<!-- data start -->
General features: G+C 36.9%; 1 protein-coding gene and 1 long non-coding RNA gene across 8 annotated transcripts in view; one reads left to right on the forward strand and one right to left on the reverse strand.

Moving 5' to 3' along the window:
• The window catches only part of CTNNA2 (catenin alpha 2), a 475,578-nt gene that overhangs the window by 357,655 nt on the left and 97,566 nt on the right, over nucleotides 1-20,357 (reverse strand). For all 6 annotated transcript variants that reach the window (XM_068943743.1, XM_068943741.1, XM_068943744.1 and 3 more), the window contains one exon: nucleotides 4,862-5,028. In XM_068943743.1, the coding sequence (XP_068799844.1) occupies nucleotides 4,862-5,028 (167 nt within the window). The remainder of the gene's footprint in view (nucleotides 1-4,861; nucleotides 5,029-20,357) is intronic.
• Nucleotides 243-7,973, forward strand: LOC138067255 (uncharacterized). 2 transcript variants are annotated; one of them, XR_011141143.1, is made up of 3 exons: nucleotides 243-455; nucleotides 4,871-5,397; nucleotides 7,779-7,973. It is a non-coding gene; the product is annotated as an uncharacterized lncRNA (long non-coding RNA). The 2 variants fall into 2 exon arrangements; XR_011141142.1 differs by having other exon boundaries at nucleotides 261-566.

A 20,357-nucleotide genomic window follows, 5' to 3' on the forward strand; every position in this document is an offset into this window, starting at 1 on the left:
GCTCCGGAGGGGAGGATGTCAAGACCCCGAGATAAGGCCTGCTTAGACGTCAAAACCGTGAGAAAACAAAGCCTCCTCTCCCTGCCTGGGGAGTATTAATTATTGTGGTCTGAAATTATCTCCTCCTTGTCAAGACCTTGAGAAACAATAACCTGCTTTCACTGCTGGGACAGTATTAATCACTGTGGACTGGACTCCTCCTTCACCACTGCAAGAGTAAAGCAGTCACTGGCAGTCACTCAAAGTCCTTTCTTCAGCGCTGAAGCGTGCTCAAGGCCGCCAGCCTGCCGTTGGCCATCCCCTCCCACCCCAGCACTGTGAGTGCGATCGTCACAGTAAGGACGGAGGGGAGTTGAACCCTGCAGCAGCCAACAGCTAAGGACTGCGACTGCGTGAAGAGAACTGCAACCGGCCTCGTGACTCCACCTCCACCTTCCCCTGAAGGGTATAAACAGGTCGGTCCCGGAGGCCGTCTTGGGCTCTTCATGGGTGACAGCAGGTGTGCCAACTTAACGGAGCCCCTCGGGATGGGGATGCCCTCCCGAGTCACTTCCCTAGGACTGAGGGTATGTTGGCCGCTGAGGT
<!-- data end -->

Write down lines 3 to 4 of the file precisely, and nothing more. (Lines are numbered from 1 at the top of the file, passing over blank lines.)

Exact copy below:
• The window catches only part of CTNNA2 (catenin alpha 2), a 475,578-nt gene that overhangs the window by 357,655 nt on the left and 97,566 nt on the right, over nucleotides 1-20,357 (reverse strand). For all 6 annotated transcript variants that reach the window (XM_068943743.1, XM_068943741.1, XM_068943744.1 and 3 more), the window contains one exon: nucleotides 4,862-5,028. In XM_068943743.1, the coding sequence (XP_068799844.1) occupies nucleotides 4,862-5,028 (167 nt within the window). The remainder of the gene's footprint in view (nucleotides 1-4,861; nucleotides 5,029-20,357) is intronic.
• Nucleotides 243-7,973, forward strand: LOC138067255 (uncharacterized). 2 transcript variants are annotated; one of them, XR_011141143.1, is made up of 3 exons: nucleotides 243-455; nucleotides 4,871-5,397; nucleotides 7,779-7,973. It is a non-coding gene; the product is annotated as an uncharacterized lncRNA (long non-coding RNA). The 2 variants fall into 2 exon arrangements; XR_011141142.1 differs by having other exon boundaries at nucleotides 261-566.